is making me want to lose my mind.
Here is a list of things that no one anywhere ever said (at least to my knowledge):
1. No one said that Stacey Jay was committing a crime or breaking kickstarter rules. It is possible to have a negative opinion of something that is neither a crime nor against rules.
2. No one suggested that she was a thief or a bad person. It is possible to disagree with a business model without believing that the person who has proposed the model is trying to steal my money or lacks honesty or integrity.
3. No one ever (EVER, EVER, EVER) said that all books should be free. Or that real writers exist on a higher plane above the rest of us where they have transcended the need for stuff like food and housing.
So, let me respond as follows:
Yes, I agree. I absolutely pay for the books I consume! I don't read fan fic! Yippee, we are on the same page. Except that no one ever said that authors shouldn't get paid for their books. Absolutely, they should get paid for their books WHEN I BUY THEIR BOOKS AFTER THEY HAVE PUBLISHED THEM!
Again, the logic failures are simply astounding. No one has suggested or is suggesting that authors should starve, romantically or otherwise. People are suggesting that perhaps a business model that expects donors to fund mortgages before the book is naught but a gleam in the author's eye is questionable.
Wait? Where were the words "arrogant" or "greedy" used by anyone, leaving aside the question of the sex of the person at issue.
Here is the actual deal. Publishing is in disarray. I totally get that. And you know why publishing is in disarray? Because of the market. Because barriers to entry have all but disappeared. Because it is now possible for ANYONE to publish ANYTHING at ANYTIME and call it a book and potentially make money off of it. Your market is glutted. This is what happens when markets are glutted. The product loses value.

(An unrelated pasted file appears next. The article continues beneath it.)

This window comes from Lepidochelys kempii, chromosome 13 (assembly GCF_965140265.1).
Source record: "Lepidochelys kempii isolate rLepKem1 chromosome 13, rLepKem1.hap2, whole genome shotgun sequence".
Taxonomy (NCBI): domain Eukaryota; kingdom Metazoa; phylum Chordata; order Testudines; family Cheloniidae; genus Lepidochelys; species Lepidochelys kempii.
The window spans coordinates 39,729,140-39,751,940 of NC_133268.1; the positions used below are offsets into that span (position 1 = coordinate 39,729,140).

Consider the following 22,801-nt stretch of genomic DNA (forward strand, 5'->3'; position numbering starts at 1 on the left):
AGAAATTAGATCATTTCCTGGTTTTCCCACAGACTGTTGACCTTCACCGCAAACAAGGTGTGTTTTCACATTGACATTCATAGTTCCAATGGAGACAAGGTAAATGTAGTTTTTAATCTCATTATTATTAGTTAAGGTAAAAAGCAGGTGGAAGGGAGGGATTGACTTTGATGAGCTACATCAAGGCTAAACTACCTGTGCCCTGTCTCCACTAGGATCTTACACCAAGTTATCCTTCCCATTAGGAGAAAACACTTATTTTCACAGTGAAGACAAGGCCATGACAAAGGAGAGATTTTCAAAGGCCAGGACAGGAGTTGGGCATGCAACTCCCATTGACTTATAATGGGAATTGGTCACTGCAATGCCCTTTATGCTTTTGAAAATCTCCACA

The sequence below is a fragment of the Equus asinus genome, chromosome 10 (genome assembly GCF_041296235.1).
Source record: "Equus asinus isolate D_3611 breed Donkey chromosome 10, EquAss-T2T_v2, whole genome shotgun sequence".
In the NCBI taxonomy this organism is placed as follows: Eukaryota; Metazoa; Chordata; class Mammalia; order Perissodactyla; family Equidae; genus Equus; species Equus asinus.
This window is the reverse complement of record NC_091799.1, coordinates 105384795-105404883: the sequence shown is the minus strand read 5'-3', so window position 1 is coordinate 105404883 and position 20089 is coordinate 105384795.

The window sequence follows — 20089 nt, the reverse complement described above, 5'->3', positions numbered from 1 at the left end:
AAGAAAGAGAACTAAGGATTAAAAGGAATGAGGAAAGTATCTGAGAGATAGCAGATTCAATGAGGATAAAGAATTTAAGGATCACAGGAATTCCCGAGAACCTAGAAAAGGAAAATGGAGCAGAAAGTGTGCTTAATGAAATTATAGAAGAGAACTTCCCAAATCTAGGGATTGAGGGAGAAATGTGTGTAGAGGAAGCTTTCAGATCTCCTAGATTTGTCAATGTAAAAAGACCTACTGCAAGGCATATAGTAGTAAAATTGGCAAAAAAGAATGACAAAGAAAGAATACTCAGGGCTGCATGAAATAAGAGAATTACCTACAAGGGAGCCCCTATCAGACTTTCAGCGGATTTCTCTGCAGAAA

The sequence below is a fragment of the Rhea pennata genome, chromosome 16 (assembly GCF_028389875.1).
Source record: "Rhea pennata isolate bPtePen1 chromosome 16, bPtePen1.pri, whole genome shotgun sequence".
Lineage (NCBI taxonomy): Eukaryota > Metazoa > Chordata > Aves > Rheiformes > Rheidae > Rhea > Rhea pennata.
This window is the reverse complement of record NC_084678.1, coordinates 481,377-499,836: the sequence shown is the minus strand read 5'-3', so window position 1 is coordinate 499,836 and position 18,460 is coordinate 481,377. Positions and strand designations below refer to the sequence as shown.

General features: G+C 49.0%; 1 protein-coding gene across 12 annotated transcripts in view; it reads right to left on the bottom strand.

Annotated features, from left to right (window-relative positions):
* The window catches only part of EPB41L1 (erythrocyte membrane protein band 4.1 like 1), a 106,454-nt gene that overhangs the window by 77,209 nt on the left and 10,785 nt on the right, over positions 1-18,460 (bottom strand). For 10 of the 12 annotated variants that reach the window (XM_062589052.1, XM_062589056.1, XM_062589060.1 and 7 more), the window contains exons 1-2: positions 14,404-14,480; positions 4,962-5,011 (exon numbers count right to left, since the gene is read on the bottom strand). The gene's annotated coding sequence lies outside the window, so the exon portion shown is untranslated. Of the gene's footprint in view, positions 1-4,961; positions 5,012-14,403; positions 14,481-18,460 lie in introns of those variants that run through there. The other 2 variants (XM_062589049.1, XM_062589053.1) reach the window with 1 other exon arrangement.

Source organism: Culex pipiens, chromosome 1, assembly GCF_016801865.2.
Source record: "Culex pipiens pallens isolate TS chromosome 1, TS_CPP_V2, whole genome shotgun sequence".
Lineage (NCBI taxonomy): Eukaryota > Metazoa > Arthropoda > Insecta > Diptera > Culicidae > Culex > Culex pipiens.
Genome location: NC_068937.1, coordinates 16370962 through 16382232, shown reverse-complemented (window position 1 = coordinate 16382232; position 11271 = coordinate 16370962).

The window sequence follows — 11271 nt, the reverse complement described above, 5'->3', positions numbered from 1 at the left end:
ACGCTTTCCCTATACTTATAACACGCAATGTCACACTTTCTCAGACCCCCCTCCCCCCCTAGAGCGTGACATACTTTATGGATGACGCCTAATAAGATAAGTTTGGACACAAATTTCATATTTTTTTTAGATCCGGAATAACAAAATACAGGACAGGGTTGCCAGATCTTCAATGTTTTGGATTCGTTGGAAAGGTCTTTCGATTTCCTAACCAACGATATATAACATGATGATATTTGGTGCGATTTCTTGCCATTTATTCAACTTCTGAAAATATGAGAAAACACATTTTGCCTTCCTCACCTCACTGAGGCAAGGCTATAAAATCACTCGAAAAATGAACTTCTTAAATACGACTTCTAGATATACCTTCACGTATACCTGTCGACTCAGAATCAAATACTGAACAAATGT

This is not the reader's fault.
So, is it harder now than ever before to be a full-time author and make a living at it? Yes. But the flip side of that is that it is also easier now than ever before to be a full-time author and make a living at it. Either way, the risk is yours, author. Take it, love it, reap the benefits of it. Or fail. On your own.
But when you start trying to establishing an eco-system where you shove the risk off of yourselves and onto others, while retaining all of the rewards, then what you are going to get is pushback. If you want to brazen it out, go right ahead. See if you can get your kickstarter funded to pay you whatever you want. Hell, if you can convince your fans that you require a personal watercraft in order to write your next thriller, knock yourself out.
But when readers balk, it isn't because they don't want to pay you for your books, or because they are greedy and they want free stuff, or they don't value your writing.
It is because the standard agreement between author and reader is: you write and publish it, I buy it for free market value. You bear the risk of failure, not me. And if you want to change that agreement to benefit you, and only you, you can expect that I will object.
P.S.: I had a few very pleasant discussions with authors on this subject. Those discussions aren't what this post is about.